Instant Media Grinds to a Halt

Instant Media, an Internet TV software provider, has ceased operations. The company had offered web video software similar to Miro, Joost, Veoh, and Babelgum.

Chris Tew called attention to the company’s demise last week with a blog post on his Web TV Wire site. After reading Tew’s piece — which was based on the very good evidence of Instant Media’s software not working, its site being down, and its affiliate partner removing mention of it — we sent out a pile of emails and voicemails to try to get ahold of the company. We got a single response, from Eric Sterling, an Instant Media developer.

“Scott Blum, the eccentric billionaire that was funding our company, decided to scuttle it mid-July.”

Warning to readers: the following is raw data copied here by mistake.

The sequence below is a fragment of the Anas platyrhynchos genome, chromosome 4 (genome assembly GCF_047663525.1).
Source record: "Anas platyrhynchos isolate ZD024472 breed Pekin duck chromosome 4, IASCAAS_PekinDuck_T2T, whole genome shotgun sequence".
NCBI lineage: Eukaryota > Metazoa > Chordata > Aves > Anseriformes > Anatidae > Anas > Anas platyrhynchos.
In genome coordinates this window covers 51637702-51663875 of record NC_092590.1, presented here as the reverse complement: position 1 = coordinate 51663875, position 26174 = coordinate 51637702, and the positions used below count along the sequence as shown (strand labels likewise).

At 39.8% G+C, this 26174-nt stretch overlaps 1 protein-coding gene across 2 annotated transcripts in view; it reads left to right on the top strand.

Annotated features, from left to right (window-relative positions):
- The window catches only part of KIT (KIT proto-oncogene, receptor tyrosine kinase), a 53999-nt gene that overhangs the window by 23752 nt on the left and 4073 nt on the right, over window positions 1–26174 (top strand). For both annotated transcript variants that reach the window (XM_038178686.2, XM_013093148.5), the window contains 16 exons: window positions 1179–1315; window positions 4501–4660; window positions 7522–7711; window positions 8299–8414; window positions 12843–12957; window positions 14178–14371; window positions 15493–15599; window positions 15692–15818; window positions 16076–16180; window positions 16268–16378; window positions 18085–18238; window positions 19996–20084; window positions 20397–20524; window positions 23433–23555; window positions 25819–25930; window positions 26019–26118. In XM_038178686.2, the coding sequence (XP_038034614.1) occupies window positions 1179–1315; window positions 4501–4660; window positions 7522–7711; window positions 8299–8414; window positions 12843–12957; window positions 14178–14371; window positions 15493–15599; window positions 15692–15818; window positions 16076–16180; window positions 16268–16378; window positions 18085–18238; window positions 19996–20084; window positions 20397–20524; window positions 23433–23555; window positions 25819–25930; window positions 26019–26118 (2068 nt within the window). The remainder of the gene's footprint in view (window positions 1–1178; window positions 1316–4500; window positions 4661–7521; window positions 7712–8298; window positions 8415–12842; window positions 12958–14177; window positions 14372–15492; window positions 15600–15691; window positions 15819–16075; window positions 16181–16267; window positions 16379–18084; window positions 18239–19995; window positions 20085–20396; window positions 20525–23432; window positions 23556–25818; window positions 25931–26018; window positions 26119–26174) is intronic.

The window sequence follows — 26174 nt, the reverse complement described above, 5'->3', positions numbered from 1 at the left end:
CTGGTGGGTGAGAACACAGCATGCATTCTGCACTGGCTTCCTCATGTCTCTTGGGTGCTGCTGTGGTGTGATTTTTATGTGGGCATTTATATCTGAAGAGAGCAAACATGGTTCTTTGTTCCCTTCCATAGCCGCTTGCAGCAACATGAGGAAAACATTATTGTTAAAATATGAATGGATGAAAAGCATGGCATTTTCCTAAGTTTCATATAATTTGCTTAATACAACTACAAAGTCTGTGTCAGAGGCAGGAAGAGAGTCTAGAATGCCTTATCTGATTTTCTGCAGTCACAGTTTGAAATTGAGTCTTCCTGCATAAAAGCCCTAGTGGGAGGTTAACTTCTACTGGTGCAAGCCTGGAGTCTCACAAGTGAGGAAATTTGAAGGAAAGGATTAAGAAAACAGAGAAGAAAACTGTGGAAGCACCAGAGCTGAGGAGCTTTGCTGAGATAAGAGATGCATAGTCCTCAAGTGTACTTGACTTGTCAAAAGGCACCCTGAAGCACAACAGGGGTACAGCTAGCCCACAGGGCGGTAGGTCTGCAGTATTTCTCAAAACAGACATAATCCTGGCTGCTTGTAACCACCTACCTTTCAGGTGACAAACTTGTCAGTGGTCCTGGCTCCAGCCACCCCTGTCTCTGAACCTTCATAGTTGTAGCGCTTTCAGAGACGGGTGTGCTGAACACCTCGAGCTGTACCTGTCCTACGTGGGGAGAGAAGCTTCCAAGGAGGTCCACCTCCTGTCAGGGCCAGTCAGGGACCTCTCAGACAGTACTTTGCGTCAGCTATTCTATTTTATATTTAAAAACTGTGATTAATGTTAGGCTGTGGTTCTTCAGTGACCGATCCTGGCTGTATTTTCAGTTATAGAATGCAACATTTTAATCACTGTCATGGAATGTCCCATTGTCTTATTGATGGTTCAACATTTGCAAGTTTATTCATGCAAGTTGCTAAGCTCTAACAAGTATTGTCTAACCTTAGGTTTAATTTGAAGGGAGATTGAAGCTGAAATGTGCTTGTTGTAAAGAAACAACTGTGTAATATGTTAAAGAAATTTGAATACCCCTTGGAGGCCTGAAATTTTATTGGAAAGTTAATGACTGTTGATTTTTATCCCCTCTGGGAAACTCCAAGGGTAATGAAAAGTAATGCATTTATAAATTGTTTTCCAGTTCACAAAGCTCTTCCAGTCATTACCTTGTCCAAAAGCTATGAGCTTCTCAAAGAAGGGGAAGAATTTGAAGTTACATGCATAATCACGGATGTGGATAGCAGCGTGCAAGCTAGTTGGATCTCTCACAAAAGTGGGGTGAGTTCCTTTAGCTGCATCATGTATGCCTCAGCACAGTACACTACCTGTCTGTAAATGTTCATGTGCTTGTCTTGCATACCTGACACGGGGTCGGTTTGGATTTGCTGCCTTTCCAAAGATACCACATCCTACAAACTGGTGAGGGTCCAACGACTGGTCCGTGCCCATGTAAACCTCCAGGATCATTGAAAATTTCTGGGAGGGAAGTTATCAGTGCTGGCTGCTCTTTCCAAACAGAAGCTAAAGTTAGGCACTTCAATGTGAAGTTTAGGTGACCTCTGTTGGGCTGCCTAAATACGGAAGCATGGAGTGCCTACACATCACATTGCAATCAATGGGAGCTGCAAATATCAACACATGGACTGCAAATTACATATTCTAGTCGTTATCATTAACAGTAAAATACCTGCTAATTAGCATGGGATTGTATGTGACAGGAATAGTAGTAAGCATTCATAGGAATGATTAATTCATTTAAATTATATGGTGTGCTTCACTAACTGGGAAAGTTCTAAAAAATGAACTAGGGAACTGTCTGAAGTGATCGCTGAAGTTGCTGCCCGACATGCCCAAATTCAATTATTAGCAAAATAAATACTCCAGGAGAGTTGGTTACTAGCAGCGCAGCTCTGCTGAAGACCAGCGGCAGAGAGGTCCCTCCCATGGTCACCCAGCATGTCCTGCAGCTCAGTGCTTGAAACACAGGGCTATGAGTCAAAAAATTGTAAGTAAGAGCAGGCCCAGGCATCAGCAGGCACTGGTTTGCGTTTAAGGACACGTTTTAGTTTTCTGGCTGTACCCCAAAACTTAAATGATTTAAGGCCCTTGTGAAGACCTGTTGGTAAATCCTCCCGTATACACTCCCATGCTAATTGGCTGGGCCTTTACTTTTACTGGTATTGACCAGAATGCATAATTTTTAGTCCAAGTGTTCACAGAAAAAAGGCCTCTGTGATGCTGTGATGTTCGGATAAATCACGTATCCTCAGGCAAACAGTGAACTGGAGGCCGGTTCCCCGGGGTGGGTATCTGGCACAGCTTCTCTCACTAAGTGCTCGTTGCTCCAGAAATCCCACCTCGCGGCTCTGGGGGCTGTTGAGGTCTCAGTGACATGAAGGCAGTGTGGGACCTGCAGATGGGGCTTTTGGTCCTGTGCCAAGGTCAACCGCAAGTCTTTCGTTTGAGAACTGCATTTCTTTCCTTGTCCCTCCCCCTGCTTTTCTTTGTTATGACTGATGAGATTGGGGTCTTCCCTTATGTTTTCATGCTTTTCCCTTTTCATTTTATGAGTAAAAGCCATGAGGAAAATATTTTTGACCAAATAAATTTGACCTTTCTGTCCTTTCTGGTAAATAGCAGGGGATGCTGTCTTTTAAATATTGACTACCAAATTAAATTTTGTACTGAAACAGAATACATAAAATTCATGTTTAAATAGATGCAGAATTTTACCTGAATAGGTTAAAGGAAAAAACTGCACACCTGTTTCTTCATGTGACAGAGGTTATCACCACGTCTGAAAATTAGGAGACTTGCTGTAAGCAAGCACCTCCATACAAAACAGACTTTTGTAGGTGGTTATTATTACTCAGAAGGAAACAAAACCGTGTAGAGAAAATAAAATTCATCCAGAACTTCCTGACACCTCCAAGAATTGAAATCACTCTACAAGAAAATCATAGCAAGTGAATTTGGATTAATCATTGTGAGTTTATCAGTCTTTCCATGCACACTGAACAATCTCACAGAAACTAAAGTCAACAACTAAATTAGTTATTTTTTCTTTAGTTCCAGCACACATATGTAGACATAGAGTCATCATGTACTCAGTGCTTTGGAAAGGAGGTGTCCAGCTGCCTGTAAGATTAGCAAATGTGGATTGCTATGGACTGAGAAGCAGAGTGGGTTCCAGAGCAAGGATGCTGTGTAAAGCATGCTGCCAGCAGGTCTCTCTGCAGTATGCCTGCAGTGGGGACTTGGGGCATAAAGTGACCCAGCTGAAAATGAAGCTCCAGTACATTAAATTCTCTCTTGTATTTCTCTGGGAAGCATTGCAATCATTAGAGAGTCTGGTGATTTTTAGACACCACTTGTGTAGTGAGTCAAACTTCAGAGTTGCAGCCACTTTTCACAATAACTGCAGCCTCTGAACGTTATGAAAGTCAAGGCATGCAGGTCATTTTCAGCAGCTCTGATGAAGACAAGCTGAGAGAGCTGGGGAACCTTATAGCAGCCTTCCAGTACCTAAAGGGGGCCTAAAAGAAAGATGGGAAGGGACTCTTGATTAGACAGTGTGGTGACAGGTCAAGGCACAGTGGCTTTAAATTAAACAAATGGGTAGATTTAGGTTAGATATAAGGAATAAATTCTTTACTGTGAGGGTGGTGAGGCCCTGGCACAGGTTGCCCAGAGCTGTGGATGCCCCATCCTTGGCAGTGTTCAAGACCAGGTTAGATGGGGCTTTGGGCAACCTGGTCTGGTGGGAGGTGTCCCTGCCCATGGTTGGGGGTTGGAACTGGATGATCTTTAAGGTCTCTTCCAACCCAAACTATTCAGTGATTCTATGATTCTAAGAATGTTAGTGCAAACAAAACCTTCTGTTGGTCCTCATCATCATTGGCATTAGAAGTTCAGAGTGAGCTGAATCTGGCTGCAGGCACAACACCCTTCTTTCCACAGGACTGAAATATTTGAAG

Pack rat that I am, I dug out an Instant Media — I’M as they called it, at the posh domain of — press presentation from May of 2006, when I met with CEO Andy Leak. He was pushing the company’s HD-quality viewing experience, based on “patent-pending software [that] turns any PC into a DVR” and its homegrown “iHD” video standard.

At the time, it made me wary that the startup was so focused on something called “BuyTV,” a 30-minute weekly show with clickable links for e-commerce. Would people really want to download a piece of software so they could be relentlessly pitched? I ended up electing to not write about the company

Not that such reasoning sounds unfamiliar these days in business plans from the likes of Joost, Ooyala, Asterpix, and Delivery Agent. But remember, this was before the heyday of DMCA takedowns, back when online video seemed infinite, ad-free, and browser-based.

FireAnt, another early company in the Internet video space, was also at risk of going out of business, but recently sold its technology assets to SonicMountain for $400,000.

In conclusion, anyone in the market for a good two-letter domain name?